However, from the perspective of Cairo, the Brotherhood has come under the patronage of a foreign entity for the first time in its history. That may give Cairo extra reasons for trying to marginalise it for good through even more rigorous persecution than anything it faced under Nasser, Anwar Sadat or Mubarak’s rule.

Egypt is the largest country in the Middle East, North Africa and the Arab world. To be against the coup d’état does not mean that relations with Egypt should be severed, nor does it necessitate a perpetual conflict. There is no other country that takes such a militant stance.

In addition, the AKP’s anti-Egypt posture is not convincing. In Sudan, colonel Omar al-Bashir grabbed power through a coup, and he was deposed by another coup following protests last year. Until his last day Bashir remained one of the AKP’s most favoured buddies.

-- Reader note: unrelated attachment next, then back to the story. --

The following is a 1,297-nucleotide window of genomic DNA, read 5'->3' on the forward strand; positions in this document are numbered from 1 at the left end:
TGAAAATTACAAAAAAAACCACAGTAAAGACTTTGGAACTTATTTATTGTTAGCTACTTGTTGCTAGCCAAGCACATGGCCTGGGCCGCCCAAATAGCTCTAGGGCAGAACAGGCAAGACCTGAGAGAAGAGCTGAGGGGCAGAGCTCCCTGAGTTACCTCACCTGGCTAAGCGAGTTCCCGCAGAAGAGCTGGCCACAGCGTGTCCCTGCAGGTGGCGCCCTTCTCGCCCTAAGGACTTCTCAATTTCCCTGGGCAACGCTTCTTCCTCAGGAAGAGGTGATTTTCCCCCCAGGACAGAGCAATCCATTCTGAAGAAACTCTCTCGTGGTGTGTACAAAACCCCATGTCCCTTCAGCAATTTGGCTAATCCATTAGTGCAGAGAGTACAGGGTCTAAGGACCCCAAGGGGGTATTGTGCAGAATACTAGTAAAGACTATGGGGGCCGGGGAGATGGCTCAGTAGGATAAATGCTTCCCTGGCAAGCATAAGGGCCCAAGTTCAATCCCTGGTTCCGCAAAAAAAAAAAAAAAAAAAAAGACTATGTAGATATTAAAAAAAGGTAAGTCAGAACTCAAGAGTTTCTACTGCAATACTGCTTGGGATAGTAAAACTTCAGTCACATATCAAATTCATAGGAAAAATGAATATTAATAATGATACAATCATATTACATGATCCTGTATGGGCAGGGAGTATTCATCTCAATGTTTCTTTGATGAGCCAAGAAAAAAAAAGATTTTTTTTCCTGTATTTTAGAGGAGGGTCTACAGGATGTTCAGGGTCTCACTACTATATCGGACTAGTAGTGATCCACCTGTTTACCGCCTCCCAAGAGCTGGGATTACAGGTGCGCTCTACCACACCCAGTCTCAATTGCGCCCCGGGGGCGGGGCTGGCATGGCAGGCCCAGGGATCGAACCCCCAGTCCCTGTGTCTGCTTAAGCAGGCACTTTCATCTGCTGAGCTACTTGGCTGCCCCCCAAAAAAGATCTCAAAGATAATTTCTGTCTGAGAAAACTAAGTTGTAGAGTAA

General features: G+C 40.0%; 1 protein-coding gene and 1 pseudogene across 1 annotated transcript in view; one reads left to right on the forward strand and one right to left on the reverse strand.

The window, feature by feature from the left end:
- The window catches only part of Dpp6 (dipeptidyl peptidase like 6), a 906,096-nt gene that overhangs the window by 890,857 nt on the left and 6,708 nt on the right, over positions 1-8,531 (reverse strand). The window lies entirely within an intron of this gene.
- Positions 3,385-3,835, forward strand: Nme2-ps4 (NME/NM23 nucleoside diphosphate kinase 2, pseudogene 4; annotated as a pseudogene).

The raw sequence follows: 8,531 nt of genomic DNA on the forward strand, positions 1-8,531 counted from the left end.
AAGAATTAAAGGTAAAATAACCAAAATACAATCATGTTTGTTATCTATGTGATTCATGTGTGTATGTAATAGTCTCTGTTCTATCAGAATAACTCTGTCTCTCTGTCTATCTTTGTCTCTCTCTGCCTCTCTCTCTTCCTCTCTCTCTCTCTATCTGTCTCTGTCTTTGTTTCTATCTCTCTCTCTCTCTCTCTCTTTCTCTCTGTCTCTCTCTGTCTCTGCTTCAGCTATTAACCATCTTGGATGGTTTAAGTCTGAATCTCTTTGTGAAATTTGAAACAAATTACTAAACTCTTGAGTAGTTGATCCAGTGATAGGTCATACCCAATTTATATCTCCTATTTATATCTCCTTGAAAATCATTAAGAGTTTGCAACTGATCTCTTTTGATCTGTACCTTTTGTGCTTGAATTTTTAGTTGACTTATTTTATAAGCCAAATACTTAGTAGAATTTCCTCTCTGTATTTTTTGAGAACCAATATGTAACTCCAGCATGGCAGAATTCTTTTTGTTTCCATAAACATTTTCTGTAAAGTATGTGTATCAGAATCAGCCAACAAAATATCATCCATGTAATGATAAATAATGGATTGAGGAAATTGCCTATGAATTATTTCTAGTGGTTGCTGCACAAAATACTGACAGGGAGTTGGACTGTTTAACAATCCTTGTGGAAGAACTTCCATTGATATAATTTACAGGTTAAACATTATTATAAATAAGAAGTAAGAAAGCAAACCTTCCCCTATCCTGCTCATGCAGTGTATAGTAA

I’ve repeatedly asked AKP people, including in the Turkish parliament, why they backed Bashir if they are so anti-coup. They fumbled over their words and could never come up with a plausible response. However, the truth is clear – Bashir is pro Ikhwan while el-Sisi toppled it.

Another Ankara blunder has been to jump head first into the conflict among Saudi Arabia, the UAE and Qatar. Of the various reasons for the conflict, the first and foremost is that Saudis and the UAE consider the Brotherhood, which is supported by Qatar, as a threat to their regimes.

Putting aside who is right and who is wrong, what does partisan support of Qatar in a conflict among three countries in the Arabian Peninsula have to do with Turkish national interests?